LAS VEGAS, Nevada
Where was the movie “Last Vegas” filmed?
Las Vegas is a pretty good guess. But, in all, just 10 days of filming were actually conducted in Vegas.
The balance of the movie, surprisingly, was shot in Atlanta. This included a lot of the flashbacks, interiors and generic shots. The site of this filming was a studio in the Grant Park area of Atlanta, Georgia. Why Atlanta? It had something to do with film credits (i.e., money).
Okay, but they couldn’t fake everything. Let’s concentrate on the actual Vegas locations.
So where, did they film – specifically?
Most of “Last Vegas” takes place at the Aria Resort & Casino; specific locations included the lobby, the casino floor, the pool and even the cab line. Perhaps the architectural star of the show was the Aria’s Sky Villas. (Sets resembling the Sky Villa rooms, and Aria’s Haze nightclub, were built in Atlanta for detail work – so don’t go to the hotel and ask to check into the “Last Vegas” suite; it doesn’t really exist.)
“The most important thing about choosing a hotel for filming was that it had to feel like ‘New Vegas’,” said director Jon Turtletaub in an interview set up by MGM Resorts. “It couldn’t be the same kind of vibe that (the four main characters) were accustomed to. That meant that the architecture had to feel very hip. It had to feel upscale and beyond their expectations. There are only two or three places in this city that could even meet that criteria and Aria did it perfectly.”
When Morgan Freeman’s character scores big time at the blackjack tables and gets a comp suite in the Sky Villas, the action shifts decidedly upscale.
A Sky Villa can be as huge as 7,000 square feet – towering above the neon-infused Vegas skyline. Some Sky Villas include massage rooms, saunas, exercise rooms, multiple kitchens, formal dining rooms, up to three bedrooms and sweeping spiral staircases connect other levels. Funny, though, the filmmakers built a Sky Villa look-alike in the Atlanta studio! The set was even more luxurious than any actual Sky Villa room, production sources said.
“There is nothing in Vegas today like the Sky Villas. Nothing,” Turtletaub said. Except for Atlanta, lol.
(Within a couple of years, Resorts International will try to top the Sky Villas with the new Forbidden City project across from Wynn/Encore.)
Wynn was ruled out because of scheduling issues, as was Caesars Palace (which had already been used for “The Hangover”).
“We wouldn’t have shot in Vegas, I don’t think, unless we could have made the kind of arrangement we made with MGM Resorts,” Turteltaub said. “We needed so much. And the movie really needs to turn Vegas into a character. And without the kind of access we got, it would have impossible to do that.”
As a contrast, the movie also needed something from “Old Vegas” – the old downtown around Fremont Street.
The filmmakers initially checked out the El Cortez, the original hotel owned by gangster Bugsy Siegel (before he developed the Flamingo).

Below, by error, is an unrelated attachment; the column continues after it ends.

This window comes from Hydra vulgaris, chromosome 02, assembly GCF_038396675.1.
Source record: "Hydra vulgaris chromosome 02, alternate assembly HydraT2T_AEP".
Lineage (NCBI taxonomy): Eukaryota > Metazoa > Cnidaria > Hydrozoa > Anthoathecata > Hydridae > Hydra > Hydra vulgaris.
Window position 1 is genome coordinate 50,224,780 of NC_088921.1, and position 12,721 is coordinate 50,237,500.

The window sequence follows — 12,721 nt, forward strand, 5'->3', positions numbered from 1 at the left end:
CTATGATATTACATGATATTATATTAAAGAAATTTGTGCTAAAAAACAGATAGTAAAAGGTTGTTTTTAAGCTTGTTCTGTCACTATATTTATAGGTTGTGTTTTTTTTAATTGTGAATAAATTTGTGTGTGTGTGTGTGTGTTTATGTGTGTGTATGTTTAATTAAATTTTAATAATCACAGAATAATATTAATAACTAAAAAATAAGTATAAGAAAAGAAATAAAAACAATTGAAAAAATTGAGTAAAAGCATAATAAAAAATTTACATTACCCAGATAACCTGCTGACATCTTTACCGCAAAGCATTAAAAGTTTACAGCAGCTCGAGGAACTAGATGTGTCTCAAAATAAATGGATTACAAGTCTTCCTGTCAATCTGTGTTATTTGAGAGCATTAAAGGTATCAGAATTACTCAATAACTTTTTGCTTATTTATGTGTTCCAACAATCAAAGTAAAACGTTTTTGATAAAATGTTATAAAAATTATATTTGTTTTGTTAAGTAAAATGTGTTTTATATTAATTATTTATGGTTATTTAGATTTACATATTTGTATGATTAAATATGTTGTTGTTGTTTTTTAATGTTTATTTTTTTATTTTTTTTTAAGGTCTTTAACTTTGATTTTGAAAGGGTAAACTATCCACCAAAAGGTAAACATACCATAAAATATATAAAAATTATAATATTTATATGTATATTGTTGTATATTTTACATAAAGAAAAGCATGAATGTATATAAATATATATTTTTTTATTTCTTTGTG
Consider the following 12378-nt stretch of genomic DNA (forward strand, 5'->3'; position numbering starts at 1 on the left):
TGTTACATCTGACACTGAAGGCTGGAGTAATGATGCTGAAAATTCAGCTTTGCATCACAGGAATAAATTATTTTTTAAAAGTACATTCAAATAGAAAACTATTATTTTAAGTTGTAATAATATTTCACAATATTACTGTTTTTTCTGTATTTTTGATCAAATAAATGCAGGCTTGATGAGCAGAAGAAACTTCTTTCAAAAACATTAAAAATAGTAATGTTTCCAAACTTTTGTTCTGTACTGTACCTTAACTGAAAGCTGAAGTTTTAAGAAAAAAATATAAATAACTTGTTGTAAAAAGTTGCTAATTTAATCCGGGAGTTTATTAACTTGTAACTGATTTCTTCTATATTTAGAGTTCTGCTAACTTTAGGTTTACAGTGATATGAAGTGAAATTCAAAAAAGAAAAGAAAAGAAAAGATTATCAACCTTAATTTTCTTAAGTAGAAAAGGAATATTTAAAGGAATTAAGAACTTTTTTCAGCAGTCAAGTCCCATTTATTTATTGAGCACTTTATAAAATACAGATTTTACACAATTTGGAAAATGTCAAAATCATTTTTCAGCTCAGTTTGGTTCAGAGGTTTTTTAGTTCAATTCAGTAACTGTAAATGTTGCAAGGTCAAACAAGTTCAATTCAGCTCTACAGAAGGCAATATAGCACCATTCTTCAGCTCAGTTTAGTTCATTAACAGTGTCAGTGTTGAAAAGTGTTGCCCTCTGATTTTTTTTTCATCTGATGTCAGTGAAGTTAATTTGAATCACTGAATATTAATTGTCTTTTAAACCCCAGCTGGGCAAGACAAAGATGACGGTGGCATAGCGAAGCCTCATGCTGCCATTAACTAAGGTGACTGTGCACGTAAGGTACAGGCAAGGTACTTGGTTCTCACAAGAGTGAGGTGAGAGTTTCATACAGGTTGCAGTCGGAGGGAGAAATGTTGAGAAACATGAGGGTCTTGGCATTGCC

“We were looking for someplace that still had the look of Old Vegas,” Turteltaub told the Las Vegas Review Journal. “It needed to be downtown and someplace that had some recognizability but that looked still old. We were gonna go to the El Cortez – and the El Cortez told us to get lost. They said you’re making us look bad, get outta here. They were, like, we have no desire to be the hotel that is the ‘not nice’ hotel.”
So they settled instead on Binion’s, a Fremont Street landmark since 1951 (it was formerly the El Dorado until the Binion family bought it; in the 1980s, it gobbled up the Mint Hotel next door).
Binion’s was eager to participate. But they didn’t know the final cut would include a line from Robert De Niro that referred to Binion’s as “some shithole downtown.”
The insult came as a surprise to Binion’s general manager Tim Lager, when he attended an early screening with his wife. He had only been allowed to read the parts of the screenplay that actually took place at Binion’s. He said he had worked with the screenwriter to remove some other derogatory material that was originally in the script on site.
“It is what it is,” he told the R-J. “You know, obviously, we’re no Aria. We’re not a multibillion-dollar property, but we’re proud of our property.”
The hotel portion of Binion’s has been closed since 2009 during financial re-structuring and asbestos removal, according to Wikipedia.
One more thing: Binion’s doesn’t have a lounge either – never did. That’s another Atlanta soundstage fabrication.
For the record, Turtletaub thanked Binion’s for being “great sports about the whole thing. They totally got that it was a joke.”
There were, of course, a few other iconic Vegas locations in the movie, including McCarran airport, the Neon Museum of old Vegas signs, the Bellagio and New York-New York (both of the latter two properties are also owned by MGM Resorts) and the Stratosphere’s X Scream roller coaster.
Characters from Cirque de Soliel are also seen coming up and down the Aria’s elevators.
Only one other movie – “Now You See Me,” which also starred Freeman – has been filmed at Aria, which is a core property of the sprawling, soaring City Center development.
“The Aria itself is very much a central character in the movie,” Turteltaub said. “It’s not your grandfather’s Las Vegas. That was the whole point. It’s a very ‘now’ city.”
If you wanted proof of how Vegas is changing, at the same time “Last Vegas” was filming at the Aria, management decided to give the long-playing “Viva Elvis” show the boot, saying the show had limited relevance to today’s “young, hip” clientele.
It seemed no coincidence that even in Vegas that Elvis has now, literally and figuratively, left the building.
November 1, 2013